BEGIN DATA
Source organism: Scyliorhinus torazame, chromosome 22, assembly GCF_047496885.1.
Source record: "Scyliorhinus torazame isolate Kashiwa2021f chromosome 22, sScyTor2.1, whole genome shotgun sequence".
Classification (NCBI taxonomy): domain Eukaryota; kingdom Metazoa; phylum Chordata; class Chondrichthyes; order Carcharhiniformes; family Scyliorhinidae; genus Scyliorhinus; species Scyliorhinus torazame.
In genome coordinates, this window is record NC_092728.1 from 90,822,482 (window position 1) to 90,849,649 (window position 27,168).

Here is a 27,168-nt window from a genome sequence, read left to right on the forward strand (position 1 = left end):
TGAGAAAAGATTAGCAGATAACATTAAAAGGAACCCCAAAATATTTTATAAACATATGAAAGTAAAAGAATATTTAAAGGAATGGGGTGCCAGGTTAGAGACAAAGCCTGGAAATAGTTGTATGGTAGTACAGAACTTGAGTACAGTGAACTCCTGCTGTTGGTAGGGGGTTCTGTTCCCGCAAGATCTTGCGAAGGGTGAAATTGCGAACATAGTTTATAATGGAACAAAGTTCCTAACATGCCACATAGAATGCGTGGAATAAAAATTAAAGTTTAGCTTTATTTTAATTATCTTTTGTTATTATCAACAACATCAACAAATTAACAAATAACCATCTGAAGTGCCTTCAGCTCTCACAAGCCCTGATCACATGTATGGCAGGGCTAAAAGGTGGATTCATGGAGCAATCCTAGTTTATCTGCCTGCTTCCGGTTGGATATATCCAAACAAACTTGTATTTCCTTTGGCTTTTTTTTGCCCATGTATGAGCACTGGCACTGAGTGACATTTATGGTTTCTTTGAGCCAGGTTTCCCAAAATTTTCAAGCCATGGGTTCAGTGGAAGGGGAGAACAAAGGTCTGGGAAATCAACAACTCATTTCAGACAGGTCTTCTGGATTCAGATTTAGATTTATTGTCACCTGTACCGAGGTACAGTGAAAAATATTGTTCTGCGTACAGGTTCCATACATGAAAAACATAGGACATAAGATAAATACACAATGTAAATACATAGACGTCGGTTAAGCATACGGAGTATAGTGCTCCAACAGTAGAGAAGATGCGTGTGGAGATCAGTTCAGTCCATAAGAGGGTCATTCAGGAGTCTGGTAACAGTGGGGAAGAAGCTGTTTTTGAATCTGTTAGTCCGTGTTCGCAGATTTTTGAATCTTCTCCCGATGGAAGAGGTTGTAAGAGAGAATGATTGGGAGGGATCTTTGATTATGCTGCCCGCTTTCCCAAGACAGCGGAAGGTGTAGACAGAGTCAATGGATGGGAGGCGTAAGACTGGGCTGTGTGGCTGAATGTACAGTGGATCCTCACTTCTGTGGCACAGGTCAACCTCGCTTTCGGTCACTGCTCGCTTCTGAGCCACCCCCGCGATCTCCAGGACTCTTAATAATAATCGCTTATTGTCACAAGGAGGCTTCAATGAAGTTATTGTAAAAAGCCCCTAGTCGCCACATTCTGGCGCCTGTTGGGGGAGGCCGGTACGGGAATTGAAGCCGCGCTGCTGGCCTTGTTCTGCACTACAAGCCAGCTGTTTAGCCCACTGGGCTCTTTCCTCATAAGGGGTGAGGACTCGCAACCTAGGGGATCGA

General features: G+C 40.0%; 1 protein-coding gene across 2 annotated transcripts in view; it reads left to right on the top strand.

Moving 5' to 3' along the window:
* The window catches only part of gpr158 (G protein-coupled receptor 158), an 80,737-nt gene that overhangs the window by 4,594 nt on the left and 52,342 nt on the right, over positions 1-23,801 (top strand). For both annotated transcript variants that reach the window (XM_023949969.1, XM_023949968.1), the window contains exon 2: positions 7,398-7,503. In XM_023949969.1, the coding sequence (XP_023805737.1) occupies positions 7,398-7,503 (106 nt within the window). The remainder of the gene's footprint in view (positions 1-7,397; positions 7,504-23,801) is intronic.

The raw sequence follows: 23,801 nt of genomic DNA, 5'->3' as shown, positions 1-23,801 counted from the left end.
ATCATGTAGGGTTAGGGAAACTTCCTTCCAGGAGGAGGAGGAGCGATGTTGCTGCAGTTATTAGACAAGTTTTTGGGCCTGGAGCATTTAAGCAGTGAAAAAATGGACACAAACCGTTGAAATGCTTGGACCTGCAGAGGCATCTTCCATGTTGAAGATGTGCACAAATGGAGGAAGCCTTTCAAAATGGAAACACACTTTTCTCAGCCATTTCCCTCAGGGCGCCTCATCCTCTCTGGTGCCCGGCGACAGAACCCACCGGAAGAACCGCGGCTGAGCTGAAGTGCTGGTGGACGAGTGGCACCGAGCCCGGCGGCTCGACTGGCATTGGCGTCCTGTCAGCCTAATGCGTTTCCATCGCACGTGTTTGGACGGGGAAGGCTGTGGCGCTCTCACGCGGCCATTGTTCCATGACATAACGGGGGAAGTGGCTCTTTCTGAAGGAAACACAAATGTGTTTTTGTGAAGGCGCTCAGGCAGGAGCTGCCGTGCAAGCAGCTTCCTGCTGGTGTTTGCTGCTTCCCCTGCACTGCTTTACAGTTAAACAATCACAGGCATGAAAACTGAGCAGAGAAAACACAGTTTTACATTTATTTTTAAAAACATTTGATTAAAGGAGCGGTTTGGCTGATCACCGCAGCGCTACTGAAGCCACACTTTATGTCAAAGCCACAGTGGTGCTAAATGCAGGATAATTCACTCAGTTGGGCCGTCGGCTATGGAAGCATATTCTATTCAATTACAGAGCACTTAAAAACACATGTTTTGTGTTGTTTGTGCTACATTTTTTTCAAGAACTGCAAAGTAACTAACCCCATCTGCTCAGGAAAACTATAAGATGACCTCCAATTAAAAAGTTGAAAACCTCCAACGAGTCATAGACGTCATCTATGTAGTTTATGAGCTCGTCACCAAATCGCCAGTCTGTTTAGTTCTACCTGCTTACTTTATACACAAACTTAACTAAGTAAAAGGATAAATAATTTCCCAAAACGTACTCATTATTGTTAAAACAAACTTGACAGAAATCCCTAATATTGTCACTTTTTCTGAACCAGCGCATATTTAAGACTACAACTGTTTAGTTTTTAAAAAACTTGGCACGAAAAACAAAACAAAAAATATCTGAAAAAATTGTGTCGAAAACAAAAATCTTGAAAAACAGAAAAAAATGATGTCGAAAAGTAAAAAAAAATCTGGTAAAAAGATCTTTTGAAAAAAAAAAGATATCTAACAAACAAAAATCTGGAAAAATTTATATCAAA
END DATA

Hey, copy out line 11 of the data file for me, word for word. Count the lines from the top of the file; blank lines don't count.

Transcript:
ATCATGTAGGGTTAGGGAAACTTCCTTCCAGGAGGAGGAGGAGCGATGTTGCTGCAGTTATTAGACAAGTTTTTGGGCCTGGAGCATTTAAGCAGTGAAAAAATGGACACAAACCGTTGAAATGCTTGGACCTGCAGAGGCATCTTCCATGTTGAAGATGTGCACAAATGGAGGAAGCCTTTCAAAATGGAAACACACTTTTCTCAGCCATTTCCCTCAGGGCGCCTCATCCTCTCTGGTGCCCGGCGACAGAACCCACCGGAAGAACCGCGGCTGAGCTGAAGTGCTGGTGGACGAGTGGCACCGAGCCCGGCGGCTCGACTGGCATTGGCGTCCTGTCAGCCTAATGCGTTTCCATCGCACGTGTTTGGACGGGGAAGGCTGTGGCGCTCTCACGCGGCCATTGTTCCATGACATAACGGGGGAAGTGGCTCTTTCTGAAGGAAACACAAATGTGTTTTTGTGAAGGCGCTCAGGCAGGAGCTGCCGTGCAAGCAGCTTCCTGCTGGTGTTTGCTGCTTCCCCTGCACTGCTTTACAGTTAAACAATCACAGGCATGAAAACTGAGCAGAGAAAACACAGTTTTACATTTATTTTTAAAAACATTTGATTAAAGGAGCGGTTTGGCTGATCACCGCAGCGCTACTGAAGCCACACTTTATGTCAAAGCCACAGTGGTGCTAAATGCAGGATAATTCACTCAGTTGGGCCGTCGGCTATGGAAGCATATTCTATTCAATTACAGAGCACTTAAAAACACATGTTTTGTGTTGTTTGTGCTACATTTTTTTCAAGAACTGCAAAGTAACTAACCCCATCTGCTCAGGAAAACTATAAGATGACCTCCAATTAAAAAGTTGAAAACCTCCAACGAGTCATAGACGTCATCTATGTAGTTTATGAGCTCGTCACCAAATCGCCAGTCTGTTTAGTTCTACCTGCTTACTTTATACACAAACTTAACTAAGTAAAAGGATAAATAATTTCCCAAAACGTACTCATTATTGTTAAAACAAACTTGACAGAAATCCCTAATATTGTCACTTTTTCTGAACCAGCGCATATTTAAGACTACAACTGTTTAGTTTTTAAAAAACTTGGCACGAAAAACAAAACAAAAAATATCTGAAAAAATTGTGTCGAAAACAAAAATCTTGAAAAACAGAAAAAAATGATGTCGAAAAGTAAAAAAAAATCTGGTAAAAAGATCTTTTGAAAAAAAAAAGATATCTAACAAACAAAAATCTGGAAAAATTTATATCAAA